Why You Have To Meet Shannon Callahan—She Can Make Your Silicon Valley Career

Shannon CallahanShannon Callahan is a Silicon Valley talent agent.

Photo: Flickr/Fortune Live Media

If you work in the tech industry, you ought to know Shannon Callahan.The Andreessen Horowitz partner has the power to change your career—not just once, but repeatedly.

And as Business Insider found out from talking to Callahan, if you are a talented engineer, even one still in college, chances are she wants to meet you, too.

Callahan runs the talent network for Andreessen Horowitz, a venture-capital firm. Those who are in the talent network get first dibs at jobs at some of the Valley’s hottest startups.

The network was a novel idea when it was started some 2.5 years ago, when Callahan joined Andreessen Horowitz, or A16z. (That’s the geeky shorthand for the number of characters between “A” and “z”.)

She knew cofounder Marc Andreessen because she lead HR at his previous company, Opsware, which HP bought for $1.6 billion in 2007. 

Venture-capital firms have long played a matchmaking role between the startups they back and top talent. But they’ve typically focused on placing executives in top-level roles.

That focus on the C-suite ignored the chronic shortage of engineers and product managers in the Valley. Andreessen Horowitz believed that if you could find out a person’s passions and match it with a startup working in that area, its startups would win the talent war.

But that meant getting to know thousands of Valley stars and college students.

The idea “actually works very well,” Callahan reports.

“I wasn’t sure that it would,” she laughs.

But as a result of careful groundwork—not just casual interviews, but diligent research like scrutinizing engineers’ code—the network is in full effect. A person in the network will call her team first when they start looking around, she says.

BI caught up with Callahan to talk about the Talent Network. Here’s the upshot of what she told us.

  • The talent wars are hotter than ever. Today, a good engineer with a track record can nab between 6 and 12 job offers within 21 days of poking around.
  • Callahan now has 10 people reporting to her. These include someone who validates a person’s technical skills by checking code and “talent agents” that specialize in certain fields. (For example, Eric Thomas specialises in designers while Marilyn Martin specialises in mobile.)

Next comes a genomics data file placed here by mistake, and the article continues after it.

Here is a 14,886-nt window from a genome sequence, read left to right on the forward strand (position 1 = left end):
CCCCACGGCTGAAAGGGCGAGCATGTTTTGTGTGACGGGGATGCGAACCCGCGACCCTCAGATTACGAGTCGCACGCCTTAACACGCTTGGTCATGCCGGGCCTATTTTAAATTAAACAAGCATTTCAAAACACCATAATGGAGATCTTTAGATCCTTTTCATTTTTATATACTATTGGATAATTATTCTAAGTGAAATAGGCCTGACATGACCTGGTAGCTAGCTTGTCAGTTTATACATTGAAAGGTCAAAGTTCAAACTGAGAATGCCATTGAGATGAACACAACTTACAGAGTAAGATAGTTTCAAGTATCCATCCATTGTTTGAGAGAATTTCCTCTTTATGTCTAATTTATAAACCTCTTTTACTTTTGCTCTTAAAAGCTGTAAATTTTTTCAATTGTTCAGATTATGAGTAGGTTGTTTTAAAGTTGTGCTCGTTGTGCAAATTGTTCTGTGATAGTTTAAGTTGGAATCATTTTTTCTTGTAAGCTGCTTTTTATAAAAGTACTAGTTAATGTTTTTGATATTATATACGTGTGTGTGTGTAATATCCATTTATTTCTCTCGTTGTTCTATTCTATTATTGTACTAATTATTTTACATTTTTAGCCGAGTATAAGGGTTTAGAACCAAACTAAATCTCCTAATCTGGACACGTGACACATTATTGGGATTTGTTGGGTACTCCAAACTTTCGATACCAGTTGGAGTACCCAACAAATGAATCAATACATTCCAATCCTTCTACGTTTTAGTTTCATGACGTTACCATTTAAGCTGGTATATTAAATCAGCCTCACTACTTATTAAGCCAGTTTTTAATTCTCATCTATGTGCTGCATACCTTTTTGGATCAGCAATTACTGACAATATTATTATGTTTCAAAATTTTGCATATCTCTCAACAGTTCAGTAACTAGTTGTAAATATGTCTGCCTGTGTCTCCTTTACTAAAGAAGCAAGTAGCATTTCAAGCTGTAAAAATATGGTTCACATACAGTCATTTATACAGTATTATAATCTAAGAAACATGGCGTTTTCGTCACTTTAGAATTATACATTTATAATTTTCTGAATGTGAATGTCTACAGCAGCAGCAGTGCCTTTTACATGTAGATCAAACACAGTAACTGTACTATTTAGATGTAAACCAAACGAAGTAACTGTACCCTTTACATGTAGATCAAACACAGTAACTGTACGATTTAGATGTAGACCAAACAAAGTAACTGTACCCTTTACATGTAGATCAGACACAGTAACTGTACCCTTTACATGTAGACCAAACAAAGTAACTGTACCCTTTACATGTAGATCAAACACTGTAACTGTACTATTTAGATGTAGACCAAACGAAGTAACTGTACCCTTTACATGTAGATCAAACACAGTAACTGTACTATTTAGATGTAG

• This isn’t recruiting. Callahan’s team handles introductions between people and startups. The startups make the job offers.
  • Once employees are working at a portfolio company, it can be delicate to move to another one. Callahan will make those introductions, but only if the employer knows the employee is leaving.

Here’s a lightly edited transcript of the conversation:

BI: Why did A16z get involved in the talent search for their portfolio companies in the first place?

There’s always been a shortage of engineers and access to engineers in Silicon Valley. We had this theory, let’s build a network of engineers, at all levels, product managers and designers. Those are always the top roles when people are building a company and always the hardest to find. We wanted to build a long-term relationship with these individuals … from college grad up to a senior architect.

What do you mean by “build a relationship?

Having a conversation with the engineers and really understanding what they are passionate about, what they want to do with their future, where they see their career going and also making sure that they are technically qualified. Those folks all get technically qualified through a gentlemen on my team who goes through coding exercises with them. The second piece is building out a network of college talent. The folks who will be starting the next companies.

How is this different from what other VC companies are doing?

Up until recently, most VC firms focused only on executive talent. There was never really any focus on the technical talent and engineers. But we do not recruit for our companies. There’s no way we can scale to do that for 150 portfolio companies. We’re building relationships with engineers. We’re not trying to do a transaction. We’re trying to understand what’s important to them.

How many people do you have in your database?

We have over 5,000 people in our system.

How do they get into your database?

Different ways. The big volume is college networks. We also have talent agents on our team, like Eric Thomas. He has built incredible relationships with different design communities. I have someone who focuses just in mobile, doing mentorship, meetups, helping get connected to our build team. I have someone focused on back-end system engineers, core technologies. We hosts meetups and pep talks to get people into our networks.

In doing this for a couple of years now, what most surprised you?

It actually works very well. I wasn’t sure that it would. We’ll talk to someone 2.5 years ago and they aren’t moving. And we are the first person that they call. Maybe they’ve read about something we’ve invested in.
They are part of the network. If they want to go into a portfolio company, we’ll help them.

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